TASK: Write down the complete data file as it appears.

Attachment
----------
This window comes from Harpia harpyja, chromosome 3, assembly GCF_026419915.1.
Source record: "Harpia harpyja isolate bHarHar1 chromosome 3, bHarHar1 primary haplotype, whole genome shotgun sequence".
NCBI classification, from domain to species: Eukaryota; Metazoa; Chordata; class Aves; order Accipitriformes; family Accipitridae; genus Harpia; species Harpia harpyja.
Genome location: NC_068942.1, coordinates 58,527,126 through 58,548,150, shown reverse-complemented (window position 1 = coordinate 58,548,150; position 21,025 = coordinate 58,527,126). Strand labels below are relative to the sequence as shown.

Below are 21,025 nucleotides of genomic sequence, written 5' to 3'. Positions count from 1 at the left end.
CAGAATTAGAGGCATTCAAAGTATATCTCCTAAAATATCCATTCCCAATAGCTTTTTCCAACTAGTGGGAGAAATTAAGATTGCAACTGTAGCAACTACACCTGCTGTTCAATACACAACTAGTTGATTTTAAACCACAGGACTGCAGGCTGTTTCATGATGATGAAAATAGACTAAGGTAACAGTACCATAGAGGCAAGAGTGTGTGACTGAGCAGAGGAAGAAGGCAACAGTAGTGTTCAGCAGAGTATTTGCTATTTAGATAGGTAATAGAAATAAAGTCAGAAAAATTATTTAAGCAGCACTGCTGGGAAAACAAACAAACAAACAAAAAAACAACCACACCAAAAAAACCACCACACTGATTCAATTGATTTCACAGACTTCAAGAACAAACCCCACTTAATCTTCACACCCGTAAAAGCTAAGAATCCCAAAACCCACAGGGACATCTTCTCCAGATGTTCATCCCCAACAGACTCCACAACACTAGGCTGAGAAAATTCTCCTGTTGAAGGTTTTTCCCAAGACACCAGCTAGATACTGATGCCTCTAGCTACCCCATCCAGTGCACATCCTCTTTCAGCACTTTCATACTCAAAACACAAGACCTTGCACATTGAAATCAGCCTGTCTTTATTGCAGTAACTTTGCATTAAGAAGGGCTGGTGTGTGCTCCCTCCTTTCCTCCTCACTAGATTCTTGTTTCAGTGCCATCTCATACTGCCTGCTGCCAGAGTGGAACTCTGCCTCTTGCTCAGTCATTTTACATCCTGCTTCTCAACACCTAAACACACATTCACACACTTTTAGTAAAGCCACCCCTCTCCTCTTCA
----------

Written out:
This window comes from Harpia harpyja, chromosome 3, assembly GCF_026419915.1.
Source record: "Harpia harpyja isolate bHarHar1 chromosome 3, bHarHar1 primary haplotype, whole genome shotgun sequence".
NCBI classification, from domain to species: Eukaryota; Metazoa; Chordata; class Aves; order Accipitriformes; family Accipitridae; genus Harpia; species Harpia harpyja.
Genome location: NC_068942.1, coordinates 58,527,126 through 58,548,150, shown reverse-complemented (window position 1 = coordinate 58,548,150; position 21,025 = coordinate 58,527,126). Strand labels below are relative to the sequence as shown.

Below are 21,025 nucleotides of genomic sequence, written 5' to 3'. Positions count from 1 at the left end.
CAGAATTAGAGGCATTCAAAGTATATCTCCTAAAATATCCATTCCCAATAGCTTTTTCCAACTAGTGGGAGAAATTAAGATTGCAACTGTAGCAACTACACCTGCTGTTCAATACACAACTAGTTGATTTTAAACCACAGGACTGCAGGCTGTTTCATGATGATGAAAATAGACTAAGGTAACAGTACCATAGAGGCAAGAGTGTGTGACTGAGCAGAGGAAGAAGGCAACAGTAGTGTTCAGCAGAGTATTTGCTATTTAGATAGGTAATAGAAATAAAGTCAGAAAAATTATTTAAGCAGCACTGCTGGGAAAACAAACAAACAAACAAAAAAACAACCACACCAAAAAAACCACCACACTGATTCAATTGATTTCACAGACTTCAAGAACAAACCCCACTTAATCTTCACACCCGTAAAAGCTAAGAATCCCAAAACCCACAGGGACATCTTCTCCAGATGTTCATCCCCAACAGACTCCACAACACTAGGCTGAGAAAATTCTCCTGTTGAAGGTTTTTCCCAAGACACCAGCTAGATACTGATGCCTCTAGCTACCCCATCCAGTGCACATCCTCTTTCAGCACTTTCATACTCAAAACACAAGACCTTGCACATTGAAATCAGCCTGTCTTTATTGCAGTAACTTTGCATTAAGAAGGGCTGGTGTGTGCTCCCTCCTTTCCTCCTCACTAGATTCTTGTTTCAGTGCCATCTCATACTGCCTGCTGCCAGAGTGGAACTCTGCCTCTTGCTCAGTCATTTTACATCCTGCTTCTCAACACCTAAACACACATTCACACACTTTTAGTAAAGCCACCCCTCTCCTCTTCA